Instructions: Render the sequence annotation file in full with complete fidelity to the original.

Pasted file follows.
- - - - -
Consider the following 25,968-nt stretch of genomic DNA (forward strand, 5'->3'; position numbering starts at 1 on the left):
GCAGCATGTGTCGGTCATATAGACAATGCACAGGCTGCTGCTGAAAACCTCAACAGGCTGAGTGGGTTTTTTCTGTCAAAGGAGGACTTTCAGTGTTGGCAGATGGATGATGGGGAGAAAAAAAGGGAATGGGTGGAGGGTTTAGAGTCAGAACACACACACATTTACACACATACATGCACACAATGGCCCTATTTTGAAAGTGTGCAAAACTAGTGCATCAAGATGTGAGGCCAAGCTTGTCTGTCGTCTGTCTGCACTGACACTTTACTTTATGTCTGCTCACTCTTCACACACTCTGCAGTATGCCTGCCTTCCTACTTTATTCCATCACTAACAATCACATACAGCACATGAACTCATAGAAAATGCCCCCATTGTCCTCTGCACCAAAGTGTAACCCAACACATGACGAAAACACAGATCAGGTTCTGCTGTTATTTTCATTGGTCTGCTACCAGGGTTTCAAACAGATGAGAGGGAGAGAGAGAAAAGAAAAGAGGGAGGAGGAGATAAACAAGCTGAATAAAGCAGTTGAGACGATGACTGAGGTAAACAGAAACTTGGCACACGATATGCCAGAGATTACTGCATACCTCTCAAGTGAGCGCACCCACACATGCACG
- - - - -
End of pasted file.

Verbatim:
Consider the following 25,968-nt stretch of genomic DNA (forward strand, 5'->3'; position numbering starts at 1 on the left):
GCAGCATGTGTCGGTCATATAGACAATGCACAGGCTGCTGCTGAAAACCTCAACAGGCTGAGTGGGTTTTTTCTGTCAAAGGAGGACTTTCAGTGTTGGCAGATGGATGATGGGGAGAAAAAAAGGGAATGGGTGGAGGGTTTAGAGTCAGAACACACACACATTTACACACATACATGCACACAATGGCCCTATTTTGAAAGTGTGCAAAACTAGTGCATCAAGATGTGAGGCCAAGCTTGTCTGTCGTCTGTCTGCACTGACACTTTACTTTATGTCTGCTCACTCTTCACACACTCTGCAGTATGCCTGCCTTCCTACTTTATTCCATCACTAACAATCACATACAGCACATGAACTCATAGAAAATGCCCCCATTGTCCTCTGCACCAAAGTGTAACCCAACACATGACGAAAACACAGATCAGGTTCTGCTGTTATTTTCATTGGTCTGCTACCAGGGTTTCAAACAGATGAGAGGGAGAGAGAGAAAAGAAAAGAGGGAGGAGGAGATAAACAAGCTGAATAAAGCAGTTGAGACGATGACTGAGGTAAACAGAAACTTGGCACACGATATGCCAGAGATTACTGCATACCTCTCAAGTGAGCGCACCCACACATGCACG